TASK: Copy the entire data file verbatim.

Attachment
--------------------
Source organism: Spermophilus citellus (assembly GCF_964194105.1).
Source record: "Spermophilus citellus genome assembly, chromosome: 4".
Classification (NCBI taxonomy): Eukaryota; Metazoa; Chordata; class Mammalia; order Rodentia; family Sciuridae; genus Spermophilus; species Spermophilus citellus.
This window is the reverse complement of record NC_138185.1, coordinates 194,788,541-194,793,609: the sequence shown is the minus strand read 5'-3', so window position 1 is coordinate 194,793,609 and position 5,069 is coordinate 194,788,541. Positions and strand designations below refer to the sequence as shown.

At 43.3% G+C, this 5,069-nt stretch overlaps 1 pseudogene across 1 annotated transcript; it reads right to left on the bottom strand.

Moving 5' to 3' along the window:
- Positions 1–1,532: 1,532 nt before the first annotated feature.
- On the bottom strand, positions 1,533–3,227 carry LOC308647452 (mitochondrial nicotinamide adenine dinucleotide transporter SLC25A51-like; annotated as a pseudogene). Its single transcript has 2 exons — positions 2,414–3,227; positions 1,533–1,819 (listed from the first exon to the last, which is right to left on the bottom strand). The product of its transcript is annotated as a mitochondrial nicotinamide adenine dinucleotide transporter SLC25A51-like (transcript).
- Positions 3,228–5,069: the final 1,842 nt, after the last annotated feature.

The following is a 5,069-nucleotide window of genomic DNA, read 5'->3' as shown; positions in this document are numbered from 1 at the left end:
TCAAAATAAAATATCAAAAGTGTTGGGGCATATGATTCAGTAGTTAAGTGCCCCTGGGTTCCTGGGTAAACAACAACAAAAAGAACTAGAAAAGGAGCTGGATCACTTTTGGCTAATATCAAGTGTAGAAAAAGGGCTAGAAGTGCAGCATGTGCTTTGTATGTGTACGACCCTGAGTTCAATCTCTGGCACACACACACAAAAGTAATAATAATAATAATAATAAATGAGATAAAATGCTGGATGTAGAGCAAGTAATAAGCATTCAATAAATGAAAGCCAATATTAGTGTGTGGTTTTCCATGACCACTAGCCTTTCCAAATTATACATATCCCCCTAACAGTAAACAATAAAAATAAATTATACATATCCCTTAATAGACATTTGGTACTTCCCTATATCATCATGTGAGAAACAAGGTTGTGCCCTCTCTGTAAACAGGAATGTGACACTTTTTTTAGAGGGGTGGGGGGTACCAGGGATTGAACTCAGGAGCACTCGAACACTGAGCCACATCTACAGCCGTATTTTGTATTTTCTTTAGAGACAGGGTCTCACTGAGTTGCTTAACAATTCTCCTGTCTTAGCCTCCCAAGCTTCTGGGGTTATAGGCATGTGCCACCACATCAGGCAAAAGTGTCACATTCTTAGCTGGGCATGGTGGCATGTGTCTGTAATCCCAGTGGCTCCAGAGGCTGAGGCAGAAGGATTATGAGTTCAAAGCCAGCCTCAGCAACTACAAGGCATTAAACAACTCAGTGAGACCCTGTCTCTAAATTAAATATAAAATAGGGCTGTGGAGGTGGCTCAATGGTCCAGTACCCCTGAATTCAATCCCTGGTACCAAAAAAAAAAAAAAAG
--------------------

Source organism: Spermophilus citellus (assembly GCF_964194105.1).
Source record: "Spermophilus citellus genome assembly, chromosome: 4".
Classification (NCBI taxonomy): Eukaryota; Metazoa; Chordata; class Mammalia; order Rodentia; family Sciuridae; genus Spermophilus; species Spermophilus citellus.
This window is the reverse complement of record NC_138185.1, coordinates 194,788,541-194,793,609: the sequence shown is the minus strand read 5'-3', so window position 1 is coordinate 194,793,609 and position 5,069 is coordinate 194,788,541. Positions and strand designations below refer to the sequence as shown.

At 43.3% G+C, this 5,069-nt stretch overlaps 1 pseudogene across 1 annotated transcript; it reads right to left on the bottom strand.

Moving 5' to 3' along the window:
- Positions 1–1,532: 1,532 nt before the first annotated feature.
- On the bottom strand, positions 1,533–3,227 carry LOC308647452 (mitochondrial nicotinamide adenine dinucleotide transporter SLC25A51-like; annotated as a pseudogene). Its single transcript has 2 exons — positions 2,414–3,227; positions 1,533–1,819 (listed from the first exon to the last, which is right to left on the bottom strand). The product of its transcript is annotated as a mitochondrial nicotinamide adenine dinucleotide transporter SLC25A51-like (transcript).
- Positions 3,228–5,069: the final 1,842 nt, after the last annotated feature.

The following is a 5,069-nucleotide window of genomic DNA, read 5'->3' as shown; positions in this document are numbered from 1 at the left end:
TCAAAATAAAATATCAAAAGTGTTGGGGCATATGATTCAGTAGTTAAGTGCCCCTGGGTTCCTGGGTAAACAACAACAAAAAGAACTAGAAAAGGAGCTGGATCACTTTTGGCTAATATCAAGTGTAGAAAAAGGGCTAGAAGTGCAGCATGTGCTTTGTATGTGTACGACCCTGAGTTCAATCTCTGGCACACACACACAAAAGTAATAATAATAATAATAATAAATGAGATAAAATGCTGGATGTAGAGCAAGTAATAAGCATTCAATAAATGAAAGCCAATATTAGTGTGTGGTTTTCCATGACCACTAGCCTTTCCAAATTATACATATCCCCCTAACAGTAAACAATAAAAATAAATTATACATATCCCTTAATAGACATTTGGTACTTCCCTATATCATCATGTGAGAAACAAGGTTGTGCCCTCTCTGTAAACAGGAATGTGACACTTTTTTTAGAGGGGTGGGGGGTACCAGGGATTGAACTCAGGAGCACTCGAACACTGAGCCACATCTACAGCCGTATTTTGTATTTTCTTTAGAGACAGGGTCTCACTGAGTTGCTTAACAATTCTCCTGTCTTAGCCTCCCAAGCTTCTGGGGTTATAGGCATGTGCCACCACATCAGGCAAAAGTGTCACATTCTTAGCTGGGCATGGTGGCATGTGTCTGTAATCCCAGTGGCTCCAGAGGCTGAGGCAGAAGGATTATGAGTTCAAAGCCAGCCTCAGCAACTACAAGGCATTAAACAACTCAGTGAGACCCTGTCTCTAAATTAAATATAAAATAGGGCTGTGGAGGTGGCTCAATGGTCCAGTACCCCTGAATTCAATCCCTGGTACCAAAAAAAAAAAAAAAG